#TPQ5: JOSE HERNANDEZ DIAZ

Of Form & Gather (U of Notre Dame Press, 2017) by Felicia Zamora

This collection is a hybrid of poetry and prose poetry. Zamora’s work is experimental/refined. She utilizes fragmentation and the semicolon in order to mimic breakage and ultimately fusion. The author cleverly incorporates scientific jargon; moreover, the musicality and grace shine through in this trailblazing collection. Zamora is a singular talent and necessary voice in Latinx letters; in American letters.

I Remember Nightfall (Ugly Duckling Presse, 2017) by Marosa di Giorgio

Di Giorgio, like a magician, makes the strange seem beautiful. She might be describing something seemingly mundane like a walk in a meadow and then suddenly there is a man with “the head of a hare.” Or she will recall a time in her childhood when strange beings lived in the trees by her garden house; as if such a thing was normal. Although there is surreal imagery in the book, it doesn’t feel forced or weird for the sake of being weird. Skillfully, Di Giorgio often employs more than one paragraph, usually two or three, almost reading like micro-stories.

The World Doesn’t End (Mariner Books, 1989) by Charles Simic

These are cleverly crafted fabulist prose poems. Simic has wisdom beyond the surface; these prose poems make you think and laugh out loud at the same time. These prose poems are fascinating for their unusual perspective and existential angst, all likely influenced by Simic’s growing up in war-torn Europe.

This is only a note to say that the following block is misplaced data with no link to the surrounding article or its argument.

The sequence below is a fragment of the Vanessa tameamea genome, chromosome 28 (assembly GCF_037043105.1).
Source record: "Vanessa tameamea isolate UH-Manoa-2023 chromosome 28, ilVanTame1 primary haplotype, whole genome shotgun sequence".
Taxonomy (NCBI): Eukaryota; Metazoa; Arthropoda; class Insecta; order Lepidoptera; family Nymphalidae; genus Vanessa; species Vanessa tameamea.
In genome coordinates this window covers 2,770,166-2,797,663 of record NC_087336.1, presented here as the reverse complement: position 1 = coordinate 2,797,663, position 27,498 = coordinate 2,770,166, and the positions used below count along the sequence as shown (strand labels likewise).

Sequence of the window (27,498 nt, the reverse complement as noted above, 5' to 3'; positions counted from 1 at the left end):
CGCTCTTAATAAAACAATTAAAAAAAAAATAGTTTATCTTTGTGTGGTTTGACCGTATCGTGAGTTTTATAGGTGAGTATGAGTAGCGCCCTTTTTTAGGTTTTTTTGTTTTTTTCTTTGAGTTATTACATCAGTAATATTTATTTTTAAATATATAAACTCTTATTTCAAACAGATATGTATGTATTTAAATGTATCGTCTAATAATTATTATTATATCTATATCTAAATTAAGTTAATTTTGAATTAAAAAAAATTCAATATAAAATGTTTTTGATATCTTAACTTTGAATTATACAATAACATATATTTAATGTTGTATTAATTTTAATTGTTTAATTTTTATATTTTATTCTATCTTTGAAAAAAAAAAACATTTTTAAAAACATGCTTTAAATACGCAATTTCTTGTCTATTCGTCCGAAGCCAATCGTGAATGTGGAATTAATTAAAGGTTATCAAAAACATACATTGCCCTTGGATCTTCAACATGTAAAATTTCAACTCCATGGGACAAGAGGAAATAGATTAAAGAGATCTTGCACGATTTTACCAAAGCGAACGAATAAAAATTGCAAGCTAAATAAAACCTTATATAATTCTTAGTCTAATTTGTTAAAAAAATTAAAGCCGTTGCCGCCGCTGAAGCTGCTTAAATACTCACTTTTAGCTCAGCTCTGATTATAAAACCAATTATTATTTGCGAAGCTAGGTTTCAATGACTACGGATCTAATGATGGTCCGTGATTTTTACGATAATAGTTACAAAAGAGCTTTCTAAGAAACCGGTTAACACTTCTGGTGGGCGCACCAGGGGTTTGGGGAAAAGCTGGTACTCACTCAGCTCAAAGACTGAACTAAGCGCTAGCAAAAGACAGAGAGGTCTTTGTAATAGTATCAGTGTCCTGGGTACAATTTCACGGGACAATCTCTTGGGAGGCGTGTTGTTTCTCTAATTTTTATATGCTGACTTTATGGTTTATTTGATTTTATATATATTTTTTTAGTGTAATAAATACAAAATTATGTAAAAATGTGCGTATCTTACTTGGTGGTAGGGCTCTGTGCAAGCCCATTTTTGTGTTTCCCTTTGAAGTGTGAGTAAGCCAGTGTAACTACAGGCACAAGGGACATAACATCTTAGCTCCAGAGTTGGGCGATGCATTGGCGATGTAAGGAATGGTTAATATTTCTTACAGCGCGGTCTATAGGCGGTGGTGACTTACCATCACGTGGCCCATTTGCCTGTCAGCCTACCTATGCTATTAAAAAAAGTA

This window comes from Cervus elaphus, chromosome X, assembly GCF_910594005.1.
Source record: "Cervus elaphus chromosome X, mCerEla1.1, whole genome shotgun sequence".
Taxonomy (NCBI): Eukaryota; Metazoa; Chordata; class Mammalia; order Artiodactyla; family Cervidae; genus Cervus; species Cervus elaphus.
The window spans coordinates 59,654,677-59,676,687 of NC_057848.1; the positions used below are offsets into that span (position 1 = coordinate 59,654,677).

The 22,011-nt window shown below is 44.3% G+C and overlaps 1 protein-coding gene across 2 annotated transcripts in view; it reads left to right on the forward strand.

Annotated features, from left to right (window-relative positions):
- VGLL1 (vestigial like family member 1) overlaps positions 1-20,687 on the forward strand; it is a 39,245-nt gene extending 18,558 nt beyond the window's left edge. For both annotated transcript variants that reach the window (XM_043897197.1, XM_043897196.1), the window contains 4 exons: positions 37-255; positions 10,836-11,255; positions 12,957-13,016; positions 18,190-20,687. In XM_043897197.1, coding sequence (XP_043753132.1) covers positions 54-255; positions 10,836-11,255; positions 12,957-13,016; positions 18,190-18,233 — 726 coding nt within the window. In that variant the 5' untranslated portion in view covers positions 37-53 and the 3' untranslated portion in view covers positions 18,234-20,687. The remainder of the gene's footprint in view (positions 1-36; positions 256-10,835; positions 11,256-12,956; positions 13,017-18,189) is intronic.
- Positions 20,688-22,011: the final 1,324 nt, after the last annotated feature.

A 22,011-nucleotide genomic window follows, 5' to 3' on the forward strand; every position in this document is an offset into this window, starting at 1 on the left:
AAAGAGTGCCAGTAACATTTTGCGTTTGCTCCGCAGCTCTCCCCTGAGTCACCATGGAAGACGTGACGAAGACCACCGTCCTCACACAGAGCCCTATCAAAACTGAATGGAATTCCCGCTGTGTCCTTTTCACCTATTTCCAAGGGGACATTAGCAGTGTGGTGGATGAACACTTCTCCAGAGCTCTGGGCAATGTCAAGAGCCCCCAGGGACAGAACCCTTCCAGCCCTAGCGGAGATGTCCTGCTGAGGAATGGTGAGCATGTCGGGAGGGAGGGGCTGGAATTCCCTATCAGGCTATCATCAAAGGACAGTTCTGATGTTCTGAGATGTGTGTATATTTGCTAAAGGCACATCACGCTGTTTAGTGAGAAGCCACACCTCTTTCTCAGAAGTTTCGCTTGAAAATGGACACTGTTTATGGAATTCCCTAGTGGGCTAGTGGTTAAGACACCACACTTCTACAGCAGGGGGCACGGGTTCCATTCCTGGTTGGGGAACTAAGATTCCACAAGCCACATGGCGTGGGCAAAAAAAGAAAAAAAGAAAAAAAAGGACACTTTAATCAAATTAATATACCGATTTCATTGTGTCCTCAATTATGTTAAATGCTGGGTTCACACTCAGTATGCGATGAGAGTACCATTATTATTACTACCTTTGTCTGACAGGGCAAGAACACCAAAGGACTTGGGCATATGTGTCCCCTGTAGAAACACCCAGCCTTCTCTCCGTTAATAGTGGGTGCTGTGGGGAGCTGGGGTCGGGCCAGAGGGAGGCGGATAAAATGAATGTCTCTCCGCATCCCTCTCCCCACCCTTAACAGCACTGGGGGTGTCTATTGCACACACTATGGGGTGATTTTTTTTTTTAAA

Dome of the Hidden Pavilion (Ecco, 2016) by James Tate

These page-long prose poems consist of a hapless protagonist in absurd/surreal scenarios. Tate’s prose poems are told in a stripped-down, unassuming manner. Then about a third of the way in, the reader starts to notice something is strange or off. Average Joe types, seemingly from Middle America, get taken along for rides in Kafkaesque predicaments. Also, there is often a strange or tender moment at the end of Tate’s prose poems which really enables the work to stand out.

Porridge (Press 53, 2016) by Richard Garcia

Garcia honors the tradition of the fairy tale, but these are better suited for adults w/an appetite for sarcasm and duende. His prose poems are as entertaining as they are mysterious. Garcia ranks up there with some of the best prose poets of our time: an innovative fabulist.


Jose Hernandez Diaz is a 2017 NEA Poetry Fellow. His poetry, prose poetry, and flash fiction appear in The Acentos Review, Bat City Review, Bennington Review, Cincinnati Review, Huizache, Iowa Review, The Nation, New World Writing, The Progressive, Witness, and in the Best American Nonrequired Reading 2011. His chapbook of prose poems is forthcoming in Spring 2020 with Texas Review Press.

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